Saturday, December 5, 2015

Retrochallenge 2016/01: kBaseGS - A dBase III Plus clone for the Apple IIgs

The Challenge

I'm going to write an xBase system, named kBaseGS, that will be compatible with dBase III Plus (the standard early dBase product, and the one that most early xBase products - including FoxPro - emulate).  My eventual goal is to write a fairly complete xBase system that is capable of running full programs, but there's no way I can achieve that within the time span of this challenge, so I'm going to have more modest goals.  By January 31st, I hope to support the following features:

  • A system that allows interaction through a command prompt.  It may be text-based, or it may use a graphical command prompt; I haven't decided yet.  
  • Create a table (DBF file) that is readable by another dBase III Plus compatible system using standard dBase commands
  • Read, sort, and filter tables using standard dBase commands.  Because I won't be adding indexes (see stretch goals below), performance will not be a consideration here.  I will assume that this system will only handle a relatively small number of records in the area of <1000.
  • Support only the CHAR, NUMERIC, DATE, and LOGICAL data types.  This excludes only MEMO from what was available in dBase III Plus, which uses a second file that doesn't seem to be well documented.
  • Allow inserting, updating, and deleting records using standard dBase commands.  This will be functionally similar to dBase's facilities, though the interface for data entry may look different.
  • Build a reporting engine that will support only a subset of the dBase reporting functionality, enough to display a basic list with a header and/or footer and output this to the printer.
This certainly seems like more than enough work for one month, given that this is being done only in my free time (i.e., after the kids go to bed), but I do have two things going for me.  First, the family will be gone for a week in January, which I'm already planning to take off from work, so I'll have 7 or 8 days with no distractions (other than the tv, computer games...well, you get the idea).  Second, I'll be writing this using the ORCA/C compiler, not in assembler, so development should go faster.  C is a faster language for development than assembler to begin with, and on top of that, while I can happily do assembler, I'm just far more comfortable in C.  I've used it for so many years on a number of different platforms, so much so that I think I feel more comfortable in that than in Java, which is what I've been using professionally for over a decade.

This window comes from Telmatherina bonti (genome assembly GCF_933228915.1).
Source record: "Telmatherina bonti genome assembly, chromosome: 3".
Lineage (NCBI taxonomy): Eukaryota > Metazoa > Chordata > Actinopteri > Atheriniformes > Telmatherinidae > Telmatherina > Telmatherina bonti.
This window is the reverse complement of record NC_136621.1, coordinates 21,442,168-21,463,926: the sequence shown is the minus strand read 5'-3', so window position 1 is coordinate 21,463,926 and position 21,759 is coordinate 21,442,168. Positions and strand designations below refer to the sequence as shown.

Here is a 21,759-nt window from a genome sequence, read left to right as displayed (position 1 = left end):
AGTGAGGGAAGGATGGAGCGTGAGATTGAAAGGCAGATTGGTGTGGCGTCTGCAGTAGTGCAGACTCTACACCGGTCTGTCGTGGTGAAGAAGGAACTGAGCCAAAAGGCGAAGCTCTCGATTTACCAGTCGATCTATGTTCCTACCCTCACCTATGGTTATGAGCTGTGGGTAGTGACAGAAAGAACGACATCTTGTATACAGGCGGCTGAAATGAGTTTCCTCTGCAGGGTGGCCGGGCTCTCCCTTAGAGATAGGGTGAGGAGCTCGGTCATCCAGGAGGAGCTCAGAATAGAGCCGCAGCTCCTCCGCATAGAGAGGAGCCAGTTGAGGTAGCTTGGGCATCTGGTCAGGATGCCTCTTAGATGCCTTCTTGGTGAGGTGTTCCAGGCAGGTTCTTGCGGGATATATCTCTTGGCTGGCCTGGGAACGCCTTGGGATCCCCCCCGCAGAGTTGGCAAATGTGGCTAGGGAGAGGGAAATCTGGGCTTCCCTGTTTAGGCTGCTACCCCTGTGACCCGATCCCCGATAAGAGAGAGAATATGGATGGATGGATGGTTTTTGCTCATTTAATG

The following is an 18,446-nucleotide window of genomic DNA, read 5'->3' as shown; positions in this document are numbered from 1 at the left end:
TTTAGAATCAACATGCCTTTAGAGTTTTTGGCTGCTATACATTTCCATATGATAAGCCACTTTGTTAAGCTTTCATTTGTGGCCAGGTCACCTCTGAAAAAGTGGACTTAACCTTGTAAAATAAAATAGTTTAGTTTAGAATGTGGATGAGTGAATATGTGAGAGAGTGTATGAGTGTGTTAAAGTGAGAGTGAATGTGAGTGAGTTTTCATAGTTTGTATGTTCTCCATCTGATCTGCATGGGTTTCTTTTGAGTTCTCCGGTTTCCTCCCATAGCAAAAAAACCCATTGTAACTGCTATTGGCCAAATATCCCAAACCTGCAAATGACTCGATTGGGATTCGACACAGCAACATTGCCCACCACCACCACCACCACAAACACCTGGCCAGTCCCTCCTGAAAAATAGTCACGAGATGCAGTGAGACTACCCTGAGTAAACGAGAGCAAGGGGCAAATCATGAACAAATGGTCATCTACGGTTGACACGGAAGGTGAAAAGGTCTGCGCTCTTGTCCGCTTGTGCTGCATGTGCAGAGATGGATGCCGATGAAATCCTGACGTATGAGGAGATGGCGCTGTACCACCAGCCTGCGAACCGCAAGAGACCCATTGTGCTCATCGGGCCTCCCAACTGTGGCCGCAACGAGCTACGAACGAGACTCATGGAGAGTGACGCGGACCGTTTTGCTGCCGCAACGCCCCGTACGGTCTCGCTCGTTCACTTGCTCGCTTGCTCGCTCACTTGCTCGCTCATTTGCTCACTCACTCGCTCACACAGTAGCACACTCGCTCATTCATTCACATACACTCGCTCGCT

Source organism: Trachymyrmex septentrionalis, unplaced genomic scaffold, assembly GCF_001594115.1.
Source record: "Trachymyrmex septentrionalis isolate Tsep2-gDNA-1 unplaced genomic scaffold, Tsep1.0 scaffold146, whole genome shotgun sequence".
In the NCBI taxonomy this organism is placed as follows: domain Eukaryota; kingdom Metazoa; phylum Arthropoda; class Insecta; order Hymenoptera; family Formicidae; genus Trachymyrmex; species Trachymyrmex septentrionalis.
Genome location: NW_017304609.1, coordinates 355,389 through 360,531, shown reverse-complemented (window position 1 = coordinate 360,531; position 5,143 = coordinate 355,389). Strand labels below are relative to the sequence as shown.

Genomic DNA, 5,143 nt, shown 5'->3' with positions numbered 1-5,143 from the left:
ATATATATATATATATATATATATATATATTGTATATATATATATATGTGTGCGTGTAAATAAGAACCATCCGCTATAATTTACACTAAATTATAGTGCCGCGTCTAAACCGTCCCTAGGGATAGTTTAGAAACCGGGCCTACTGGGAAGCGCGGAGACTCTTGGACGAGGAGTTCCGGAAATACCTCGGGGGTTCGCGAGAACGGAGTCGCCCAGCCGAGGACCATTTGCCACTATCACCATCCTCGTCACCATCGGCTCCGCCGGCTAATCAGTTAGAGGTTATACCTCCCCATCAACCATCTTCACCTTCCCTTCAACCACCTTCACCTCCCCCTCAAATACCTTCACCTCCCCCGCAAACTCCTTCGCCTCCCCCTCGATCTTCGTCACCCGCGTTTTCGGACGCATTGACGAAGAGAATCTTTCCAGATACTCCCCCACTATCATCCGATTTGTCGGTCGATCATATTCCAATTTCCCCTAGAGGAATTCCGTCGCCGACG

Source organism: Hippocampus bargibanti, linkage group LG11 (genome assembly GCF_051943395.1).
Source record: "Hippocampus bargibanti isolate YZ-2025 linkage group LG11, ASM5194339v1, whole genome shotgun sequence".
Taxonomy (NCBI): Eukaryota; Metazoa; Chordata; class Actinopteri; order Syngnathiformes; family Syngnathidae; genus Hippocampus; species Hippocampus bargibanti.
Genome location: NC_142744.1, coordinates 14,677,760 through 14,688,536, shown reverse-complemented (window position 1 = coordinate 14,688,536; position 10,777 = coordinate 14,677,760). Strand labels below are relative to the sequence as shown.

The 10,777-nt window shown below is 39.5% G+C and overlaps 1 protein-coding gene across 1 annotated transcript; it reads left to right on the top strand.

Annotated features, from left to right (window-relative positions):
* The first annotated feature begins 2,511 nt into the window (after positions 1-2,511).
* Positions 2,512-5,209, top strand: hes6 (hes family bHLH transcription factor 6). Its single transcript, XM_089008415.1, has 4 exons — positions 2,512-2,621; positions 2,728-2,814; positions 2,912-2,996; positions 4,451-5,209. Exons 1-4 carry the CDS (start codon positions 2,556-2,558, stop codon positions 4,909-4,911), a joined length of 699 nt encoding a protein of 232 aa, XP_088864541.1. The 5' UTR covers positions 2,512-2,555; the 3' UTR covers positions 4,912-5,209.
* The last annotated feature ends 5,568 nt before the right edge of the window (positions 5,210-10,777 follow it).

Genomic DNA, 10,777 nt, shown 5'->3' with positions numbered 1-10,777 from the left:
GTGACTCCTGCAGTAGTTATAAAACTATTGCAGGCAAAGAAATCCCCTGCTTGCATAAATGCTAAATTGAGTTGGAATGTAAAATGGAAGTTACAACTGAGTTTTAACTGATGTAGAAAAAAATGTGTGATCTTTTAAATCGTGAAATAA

So with that in mind, and being a naturally optimistic person (okay, not really, but certainly a naturally delusional person), I have two stretch goals:
  • Implement an indexing system.  Ideally this would use the dBase's NDX files, so I would just be able to read in an index generated by dBase III Plus, but this is poorly documented, so that may not really be feasible.  Failing that, I'd create my own indexing system with it's own file format, a KBX file.
  • Implement SET RELATION that allows linking two tables based on a common key.

As I indicated, I'll be doing this in C, so by the end of the challenge, I will post the code on GitHub, along with whatever else is needed to build and use the system - documentation, build files, etc.

What I'll be Doing Until January 1st

Obviously I won't be writing code for kBase.

But I have a good bit of prep work to do.  First, I have to learn about dBase III Plus.  As I talk about below, my background in the xBase world is FoxPro and even that was over 20 years ago.  I've ordered the dBase III Plus Handbook, which I'll use as my primary guide, and I've installed dBase III Plus on an MS-DOS 6.22 VirtualBox instance that I have setup (along with Doom - just couldn't install DOS without Doom!), so I have a system to experiment with.  And I'll do some research into the dBase file formats as well as any other dBase details that might be necessary to my project.

I also have a good bit to learn about Apple IIgs development.  I've had the system for a few months, but frankly it's only been really usable the past few weeks when I changed from using the composite output to the RGB-to-VGA output.  Under composite, GSOS looked like crap, but now it looks quite good.  I've been reading some books, Programming the Apple IIgs by Mark Andrews, and the ORCA/C manual.  But I haven't actually written anything more extensive than a "hello world" program yet, so I'll spend some time getting acquainted with the IIgs as a developer and actually sit down a put together a more substantive program.  I have a few small projects in mind.

So there it is, my project for RC 2016/01!

If you're curious as to what led me to this project, read on...

The Long-Winded Explanation for Why I'm Doing This

Originally I had "The Challenge" section at the end, but this turned into a much longer explanation than I had expected, so I decided to move this part to the bottom for those who don't really want to know why I decided to do this.